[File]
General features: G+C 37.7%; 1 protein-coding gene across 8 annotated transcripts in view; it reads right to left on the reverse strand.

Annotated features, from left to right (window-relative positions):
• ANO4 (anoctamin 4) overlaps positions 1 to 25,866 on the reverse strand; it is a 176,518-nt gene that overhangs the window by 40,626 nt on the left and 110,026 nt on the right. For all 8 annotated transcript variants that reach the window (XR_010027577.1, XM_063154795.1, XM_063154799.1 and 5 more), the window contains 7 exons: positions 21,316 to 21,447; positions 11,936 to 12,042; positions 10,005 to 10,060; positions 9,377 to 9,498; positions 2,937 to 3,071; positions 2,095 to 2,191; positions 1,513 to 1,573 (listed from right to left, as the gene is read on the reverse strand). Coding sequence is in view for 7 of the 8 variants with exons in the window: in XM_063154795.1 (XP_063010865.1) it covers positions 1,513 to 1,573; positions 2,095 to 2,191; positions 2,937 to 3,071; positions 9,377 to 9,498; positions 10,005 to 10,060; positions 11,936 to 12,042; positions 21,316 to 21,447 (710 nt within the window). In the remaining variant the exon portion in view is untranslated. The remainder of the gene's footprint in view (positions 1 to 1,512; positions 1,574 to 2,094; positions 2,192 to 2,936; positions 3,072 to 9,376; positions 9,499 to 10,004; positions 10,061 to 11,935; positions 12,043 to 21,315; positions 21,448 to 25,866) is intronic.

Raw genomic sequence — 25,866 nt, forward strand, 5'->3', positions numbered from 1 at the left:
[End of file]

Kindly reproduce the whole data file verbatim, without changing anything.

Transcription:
General features: G+C 37.7%; 1 protein-coding gene across 8 annotated transcripts in view; it reads right to left on the reverse strand.

Annotated features, from left to right (window-relative positions):
• ANO4 (anoctamin 4) overlaps positions 1 to 25,866 on the reverse strand; it is a 176,518-nt gene that overhangs the window by 40,626 nt on the left and 110,026 nt on the right. For all 8 annotated transcript variants that reach the window (XR_010027577.1, XM_063154795.1, XM_063154799.1 and 5 more), the window contains 7 exons: positions 21,316 to 21,447; positions 11,936 to 12,042; positions 10,005 to 10,060; positions 9,377 to 9,498; positions 2,937 to 3,071; positions 2,095 to 2,191; positions 1,513 to 1,573 (listed from right to left, as the gene is read on the reverse strand). Coding sequence is in view for 7 of the 8 variants with exons in the window: in XM_063154795.1 (XP_063010865.1) it covers positions 1,513 to 1,573; positions 2,095 to 2,191; positions 2,937 to 3,071; positions 9,377 to 9,498; positions 10,005 to 10,060; positions 11,936 to 12,042; positions 21,316 to 21,447 (710 nt within the window). In the remaining variant the exon portion in view is untranslated. The remainder of the gene's footprint in view (positions 1 to 1,512; positions 1,574 to 2,094; positions 2,192 to 2,936; positions 3,072 to 9,376; positions 9,499 to 10,004; positions 10,061 to 11,935; positions 12,043 to 21,315; positions 21,448 to 25,866) is intronic.

Raw genomic sequence — 25,866 nt, forward strand, 5'->3', positions numbered from 1 at the left: